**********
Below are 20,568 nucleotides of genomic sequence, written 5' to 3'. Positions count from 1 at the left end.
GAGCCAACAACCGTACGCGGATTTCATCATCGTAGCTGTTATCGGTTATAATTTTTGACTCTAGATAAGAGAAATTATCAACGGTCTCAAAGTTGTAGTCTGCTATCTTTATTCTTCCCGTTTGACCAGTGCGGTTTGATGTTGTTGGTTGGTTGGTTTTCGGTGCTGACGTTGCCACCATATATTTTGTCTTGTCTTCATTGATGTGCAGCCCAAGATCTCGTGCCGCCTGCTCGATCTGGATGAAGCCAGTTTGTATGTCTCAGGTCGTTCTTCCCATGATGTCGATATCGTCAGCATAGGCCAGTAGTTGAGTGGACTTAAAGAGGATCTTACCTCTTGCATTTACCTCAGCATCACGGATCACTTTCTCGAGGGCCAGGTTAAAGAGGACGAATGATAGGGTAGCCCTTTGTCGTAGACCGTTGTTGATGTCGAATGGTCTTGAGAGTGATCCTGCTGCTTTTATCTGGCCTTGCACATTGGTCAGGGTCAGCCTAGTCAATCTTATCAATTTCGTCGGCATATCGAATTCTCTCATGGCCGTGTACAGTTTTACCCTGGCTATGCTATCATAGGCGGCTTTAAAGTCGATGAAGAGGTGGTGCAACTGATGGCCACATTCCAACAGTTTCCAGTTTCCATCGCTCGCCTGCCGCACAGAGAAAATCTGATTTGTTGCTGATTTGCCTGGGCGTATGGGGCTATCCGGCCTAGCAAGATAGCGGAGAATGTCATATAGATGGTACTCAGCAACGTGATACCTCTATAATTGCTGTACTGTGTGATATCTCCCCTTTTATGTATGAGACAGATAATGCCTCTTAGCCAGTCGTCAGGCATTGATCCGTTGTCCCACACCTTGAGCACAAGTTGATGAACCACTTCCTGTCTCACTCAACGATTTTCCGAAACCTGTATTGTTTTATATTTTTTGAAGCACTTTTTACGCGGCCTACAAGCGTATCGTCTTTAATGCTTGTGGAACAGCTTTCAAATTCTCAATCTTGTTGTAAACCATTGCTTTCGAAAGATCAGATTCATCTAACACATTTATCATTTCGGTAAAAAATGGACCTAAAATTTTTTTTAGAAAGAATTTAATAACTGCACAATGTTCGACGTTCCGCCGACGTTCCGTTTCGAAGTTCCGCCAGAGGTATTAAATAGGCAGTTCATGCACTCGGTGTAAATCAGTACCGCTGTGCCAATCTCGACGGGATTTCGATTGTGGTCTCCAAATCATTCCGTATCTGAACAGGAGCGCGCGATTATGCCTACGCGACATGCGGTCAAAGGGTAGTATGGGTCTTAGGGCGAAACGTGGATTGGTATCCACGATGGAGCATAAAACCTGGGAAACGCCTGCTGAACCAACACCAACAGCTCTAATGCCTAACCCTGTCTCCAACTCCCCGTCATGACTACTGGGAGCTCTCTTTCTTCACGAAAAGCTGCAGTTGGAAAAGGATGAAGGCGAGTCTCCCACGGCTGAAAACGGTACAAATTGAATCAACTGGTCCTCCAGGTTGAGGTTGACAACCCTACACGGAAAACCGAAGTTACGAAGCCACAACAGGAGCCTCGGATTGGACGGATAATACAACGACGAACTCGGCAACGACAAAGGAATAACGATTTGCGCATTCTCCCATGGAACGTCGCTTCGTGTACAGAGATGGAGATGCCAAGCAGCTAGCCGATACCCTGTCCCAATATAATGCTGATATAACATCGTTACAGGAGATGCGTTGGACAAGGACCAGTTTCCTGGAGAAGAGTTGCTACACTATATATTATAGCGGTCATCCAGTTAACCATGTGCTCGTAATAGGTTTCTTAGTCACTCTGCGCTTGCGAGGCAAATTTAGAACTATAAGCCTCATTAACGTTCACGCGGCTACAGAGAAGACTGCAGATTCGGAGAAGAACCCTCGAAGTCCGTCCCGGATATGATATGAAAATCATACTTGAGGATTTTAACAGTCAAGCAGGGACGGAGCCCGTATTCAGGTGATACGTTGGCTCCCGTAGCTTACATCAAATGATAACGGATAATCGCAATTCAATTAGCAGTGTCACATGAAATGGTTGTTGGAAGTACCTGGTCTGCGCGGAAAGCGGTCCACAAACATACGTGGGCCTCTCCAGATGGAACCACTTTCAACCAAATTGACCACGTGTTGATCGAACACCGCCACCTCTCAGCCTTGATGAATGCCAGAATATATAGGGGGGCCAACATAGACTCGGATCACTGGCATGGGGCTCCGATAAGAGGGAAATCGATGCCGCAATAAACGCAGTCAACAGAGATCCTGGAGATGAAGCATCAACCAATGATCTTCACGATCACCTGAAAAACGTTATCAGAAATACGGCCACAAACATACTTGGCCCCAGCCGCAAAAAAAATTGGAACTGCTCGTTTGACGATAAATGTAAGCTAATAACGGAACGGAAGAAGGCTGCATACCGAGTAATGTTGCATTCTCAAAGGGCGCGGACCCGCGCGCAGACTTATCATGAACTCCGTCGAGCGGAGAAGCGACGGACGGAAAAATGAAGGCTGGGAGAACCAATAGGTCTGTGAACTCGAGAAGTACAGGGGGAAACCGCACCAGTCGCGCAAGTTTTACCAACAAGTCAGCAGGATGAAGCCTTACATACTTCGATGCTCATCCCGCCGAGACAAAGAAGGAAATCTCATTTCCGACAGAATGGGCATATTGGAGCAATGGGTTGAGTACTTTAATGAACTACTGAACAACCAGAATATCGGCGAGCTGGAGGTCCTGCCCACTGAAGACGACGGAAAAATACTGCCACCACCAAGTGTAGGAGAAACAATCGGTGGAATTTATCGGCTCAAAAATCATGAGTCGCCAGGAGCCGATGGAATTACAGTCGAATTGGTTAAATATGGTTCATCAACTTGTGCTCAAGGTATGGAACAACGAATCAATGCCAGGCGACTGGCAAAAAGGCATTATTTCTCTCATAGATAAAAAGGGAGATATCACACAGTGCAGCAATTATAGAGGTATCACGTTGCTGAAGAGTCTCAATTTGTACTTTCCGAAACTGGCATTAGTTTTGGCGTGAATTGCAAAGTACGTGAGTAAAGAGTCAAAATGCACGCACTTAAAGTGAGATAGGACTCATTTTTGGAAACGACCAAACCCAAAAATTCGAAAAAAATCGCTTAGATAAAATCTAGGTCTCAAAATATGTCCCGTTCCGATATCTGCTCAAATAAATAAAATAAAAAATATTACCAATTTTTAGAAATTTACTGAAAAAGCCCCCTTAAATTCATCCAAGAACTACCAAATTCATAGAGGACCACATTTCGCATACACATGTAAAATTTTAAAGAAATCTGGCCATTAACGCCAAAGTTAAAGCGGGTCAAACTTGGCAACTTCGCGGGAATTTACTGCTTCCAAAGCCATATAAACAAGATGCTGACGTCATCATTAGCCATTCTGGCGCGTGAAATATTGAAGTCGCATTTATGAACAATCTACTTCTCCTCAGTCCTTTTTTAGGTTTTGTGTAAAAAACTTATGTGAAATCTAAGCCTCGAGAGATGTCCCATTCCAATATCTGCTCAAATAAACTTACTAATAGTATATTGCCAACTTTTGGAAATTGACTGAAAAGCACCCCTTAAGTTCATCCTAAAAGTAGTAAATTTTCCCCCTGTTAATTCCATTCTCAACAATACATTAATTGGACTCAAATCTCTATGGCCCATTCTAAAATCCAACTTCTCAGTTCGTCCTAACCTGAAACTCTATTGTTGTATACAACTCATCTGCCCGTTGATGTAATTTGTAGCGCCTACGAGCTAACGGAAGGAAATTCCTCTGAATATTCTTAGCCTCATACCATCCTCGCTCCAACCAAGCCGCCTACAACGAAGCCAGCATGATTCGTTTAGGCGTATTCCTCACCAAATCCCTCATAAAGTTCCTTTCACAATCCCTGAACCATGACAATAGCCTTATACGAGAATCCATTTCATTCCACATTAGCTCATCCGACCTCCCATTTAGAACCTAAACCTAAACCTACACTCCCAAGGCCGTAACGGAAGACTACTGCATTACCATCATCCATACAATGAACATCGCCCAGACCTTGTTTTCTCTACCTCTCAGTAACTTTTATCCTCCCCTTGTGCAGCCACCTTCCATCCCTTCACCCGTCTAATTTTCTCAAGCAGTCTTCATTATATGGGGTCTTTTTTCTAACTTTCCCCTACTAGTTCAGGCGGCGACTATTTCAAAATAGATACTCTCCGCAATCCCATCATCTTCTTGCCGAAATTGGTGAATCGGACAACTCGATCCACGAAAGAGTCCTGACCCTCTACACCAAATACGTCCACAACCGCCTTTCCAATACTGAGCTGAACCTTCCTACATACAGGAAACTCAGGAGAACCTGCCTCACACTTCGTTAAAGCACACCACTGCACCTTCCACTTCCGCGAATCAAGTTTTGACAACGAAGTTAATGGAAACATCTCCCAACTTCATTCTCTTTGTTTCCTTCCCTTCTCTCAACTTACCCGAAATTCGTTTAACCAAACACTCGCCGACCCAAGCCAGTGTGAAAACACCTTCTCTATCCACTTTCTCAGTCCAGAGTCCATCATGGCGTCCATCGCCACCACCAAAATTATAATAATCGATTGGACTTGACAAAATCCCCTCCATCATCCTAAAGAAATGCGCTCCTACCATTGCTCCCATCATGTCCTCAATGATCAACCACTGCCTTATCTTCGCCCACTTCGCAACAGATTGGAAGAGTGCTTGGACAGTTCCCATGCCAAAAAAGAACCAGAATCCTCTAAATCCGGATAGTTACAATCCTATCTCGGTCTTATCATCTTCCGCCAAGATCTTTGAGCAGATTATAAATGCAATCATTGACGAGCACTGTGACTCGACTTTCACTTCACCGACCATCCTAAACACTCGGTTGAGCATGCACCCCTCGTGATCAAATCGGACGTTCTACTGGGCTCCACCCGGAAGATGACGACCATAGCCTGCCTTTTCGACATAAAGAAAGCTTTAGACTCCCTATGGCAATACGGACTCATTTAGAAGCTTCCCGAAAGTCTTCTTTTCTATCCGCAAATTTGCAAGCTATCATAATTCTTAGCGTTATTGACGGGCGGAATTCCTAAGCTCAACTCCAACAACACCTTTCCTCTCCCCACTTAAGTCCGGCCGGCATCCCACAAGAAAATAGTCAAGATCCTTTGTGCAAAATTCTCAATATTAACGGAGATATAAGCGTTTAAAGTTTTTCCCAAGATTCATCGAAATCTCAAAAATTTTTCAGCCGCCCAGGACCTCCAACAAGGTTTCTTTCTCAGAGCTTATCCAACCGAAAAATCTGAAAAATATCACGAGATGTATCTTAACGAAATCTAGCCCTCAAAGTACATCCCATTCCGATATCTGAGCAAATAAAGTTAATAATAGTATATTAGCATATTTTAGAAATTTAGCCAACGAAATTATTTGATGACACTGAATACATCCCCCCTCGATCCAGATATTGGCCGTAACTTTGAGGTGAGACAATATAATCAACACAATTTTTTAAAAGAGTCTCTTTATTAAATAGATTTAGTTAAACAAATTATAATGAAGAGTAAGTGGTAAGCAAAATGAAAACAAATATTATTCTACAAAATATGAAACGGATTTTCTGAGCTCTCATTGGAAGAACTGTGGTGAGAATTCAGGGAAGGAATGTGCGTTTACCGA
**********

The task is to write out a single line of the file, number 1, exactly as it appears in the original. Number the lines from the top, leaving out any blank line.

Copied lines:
Below are 20,568 nucleotides of genomic sequence, written 5' to 3'. Positions count from 1 at the left end.